Figure 1: Photograph of a Bora ceremony,
taken in 1898 by Charles Kerry.
National Library of Australia

Most Bora grounds have a distinct shape. They tend to consist of two rings of flattened earth, with an embankment of raised earth or stones, and a pathway connecting them. One is a larger “public” circle, where women and other people can attend. The other is a smaller sacred circle, which is considered sacred and secret. This is where the final part of the initiation and body modification takes place. Secret parts of the ceremony are not discussed out of respect to the Aboriginal elders.

Figure 2: Casino Bora Ground, Richmond Valley, NSW.
Image from Sandra Bowdler (2000). A heritage study
of Indigenous ceremonial (Bora) sites. University of
Western Australia, Perth.

Bora ceremonies take place between August and the following March, which are the summer months. The ceremonial grounds are often laid out long before the ceremony is held, or even renewed from previous ceremonies. Although Bora ceremonies were held at any time over this long period, it seems many of them were held in August and September. And this may have astronomical significance.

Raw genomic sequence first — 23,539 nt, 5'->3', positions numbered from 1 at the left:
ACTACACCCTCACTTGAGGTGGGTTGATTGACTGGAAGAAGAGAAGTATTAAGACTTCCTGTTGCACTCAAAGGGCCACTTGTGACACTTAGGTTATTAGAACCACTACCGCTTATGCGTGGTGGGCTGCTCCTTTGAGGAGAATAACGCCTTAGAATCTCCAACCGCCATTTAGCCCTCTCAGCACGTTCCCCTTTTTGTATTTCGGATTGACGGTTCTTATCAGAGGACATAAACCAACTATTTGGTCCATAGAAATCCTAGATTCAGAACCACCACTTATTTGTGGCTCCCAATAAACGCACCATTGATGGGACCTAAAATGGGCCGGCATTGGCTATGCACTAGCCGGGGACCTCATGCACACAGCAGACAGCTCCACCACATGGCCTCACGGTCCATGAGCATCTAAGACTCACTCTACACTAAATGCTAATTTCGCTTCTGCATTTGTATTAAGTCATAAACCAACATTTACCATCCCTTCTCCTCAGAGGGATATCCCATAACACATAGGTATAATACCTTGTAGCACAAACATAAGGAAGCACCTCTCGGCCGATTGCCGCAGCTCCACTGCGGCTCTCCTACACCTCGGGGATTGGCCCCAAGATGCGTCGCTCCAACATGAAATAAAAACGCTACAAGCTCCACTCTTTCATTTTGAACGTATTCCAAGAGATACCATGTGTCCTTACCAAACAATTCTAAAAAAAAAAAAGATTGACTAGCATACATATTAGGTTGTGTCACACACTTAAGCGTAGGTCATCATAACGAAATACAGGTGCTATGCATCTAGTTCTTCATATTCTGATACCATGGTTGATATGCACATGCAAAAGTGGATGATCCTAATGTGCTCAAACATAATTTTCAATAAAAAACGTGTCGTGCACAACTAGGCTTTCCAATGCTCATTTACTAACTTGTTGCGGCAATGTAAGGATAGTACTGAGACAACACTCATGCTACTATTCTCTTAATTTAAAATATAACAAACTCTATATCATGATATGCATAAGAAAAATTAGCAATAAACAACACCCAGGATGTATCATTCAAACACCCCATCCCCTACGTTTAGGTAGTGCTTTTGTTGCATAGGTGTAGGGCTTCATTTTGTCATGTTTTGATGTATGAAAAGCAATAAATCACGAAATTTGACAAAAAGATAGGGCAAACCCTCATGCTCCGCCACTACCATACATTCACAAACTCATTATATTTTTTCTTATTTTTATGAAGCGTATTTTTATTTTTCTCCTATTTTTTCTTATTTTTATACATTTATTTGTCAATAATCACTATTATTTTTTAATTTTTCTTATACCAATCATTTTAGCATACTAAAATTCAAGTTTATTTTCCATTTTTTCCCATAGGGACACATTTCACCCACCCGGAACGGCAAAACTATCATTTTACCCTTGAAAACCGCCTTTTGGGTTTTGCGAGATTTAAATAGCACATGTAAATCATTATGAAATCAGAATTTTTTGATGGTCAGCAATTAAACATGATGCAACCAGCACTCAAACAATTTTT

It seems the Bora ceremony is connected to the Emu in the Sky. The Emu in the Sky is a spirit emu found in the Milky Way (Figure 3). This Aboriginal constellation is not made up of bright stars, but instead comprises dark patches in the Milky Way, stretching from the Coalsack Nebula near the Southern Cross down to the centre of the galaxy in Scorpius. Since male emus brood, hatch, and rear the emu chicks, it is symbolic of the initiation of adolescent boys by their male elders. In southeast Australia, the culture hero Baiame is believed to live behind the Milky Way. The son of Baiame, is a being called Daramulan, who watches over, and even comes down from the sky for, the Bora ceremony, and his wife is an emu.